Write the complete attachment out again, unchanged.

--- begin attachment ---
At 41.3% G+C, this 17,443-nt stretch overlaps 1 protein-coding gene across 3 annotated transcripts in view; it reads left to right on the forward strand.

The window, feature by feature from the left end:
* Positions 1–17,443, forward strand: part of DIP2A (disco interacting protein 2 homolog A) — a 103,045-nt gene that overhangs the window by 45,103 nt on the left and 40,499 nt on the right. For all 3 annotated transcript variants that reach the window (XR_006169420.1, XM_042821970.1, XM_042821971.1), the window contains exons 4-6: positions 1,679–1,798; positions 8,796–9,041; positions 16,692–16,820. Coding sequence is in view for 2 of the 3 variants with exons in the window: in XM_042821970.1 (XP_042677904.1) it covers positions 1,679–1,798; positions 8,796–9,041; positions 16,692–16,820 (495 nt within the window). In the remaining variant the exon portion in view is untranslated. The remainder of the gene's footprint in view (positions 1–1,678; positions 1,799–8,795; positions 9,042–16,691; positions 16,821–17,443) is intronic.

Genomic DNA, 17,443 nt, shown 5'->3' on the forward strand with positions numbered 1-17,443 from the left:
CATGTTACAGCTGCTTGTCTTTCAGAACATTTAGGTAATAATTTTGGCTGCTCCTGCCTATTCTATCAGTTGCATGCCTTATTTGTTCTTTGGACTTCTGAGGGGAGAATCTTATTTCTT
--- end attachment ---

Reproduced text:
At 41.3% G+C, this 17,443-nt stretch overlaps 1 protein-coding gene across 3 annotated transcripts in view; it reads left to right on the forward strand.

The window, feature by feature from the left end:
* Positions 1–17,443, forward strand: part of DIP2A (disco interacting protein 2 homolog A) — a 103,045-nt gene that overhangs the window by 45,103 nt on the left and 40,499 nt on the right. For all 3 annotated transcript variants that reach the window (XR_006169420.1, XM_042821970.1, XM_042821971.1), the window contains exons 4-6: positions 1,679–1,798; positions 8,796–9,041; positions 16,692–16,820. Coding sequence is in view for 2 of the 3 variants with exons in the window: in XM_042821970.1 (XP_042677904.1) it covers positions 1,679–1,798; positions 8,796–9,041; positions 16,692–16,820 (495 nt within the window). In the remaining variant the exon portion in view is untranslated. The remainder of the gene's footprint in view (positions 1–1,678; positions 1,799–8,795; positions 9,042–16,691; positions 16,821–17,443) is intronic.

Genomic DNA, 17,443 nt, shown 5'->3' on the forward strand with positions numbered 1-17,443 from the left:
CATGTTACAGCTGCTTGTCTTTCAGAACATTTAGGTAATAATTTTGGCTGCTCCTGCCTATTCTATCAGTTGCATGCCTTATTTGTTCTTTGGACTTCTGAGGGGAGAATCTTATTTCTT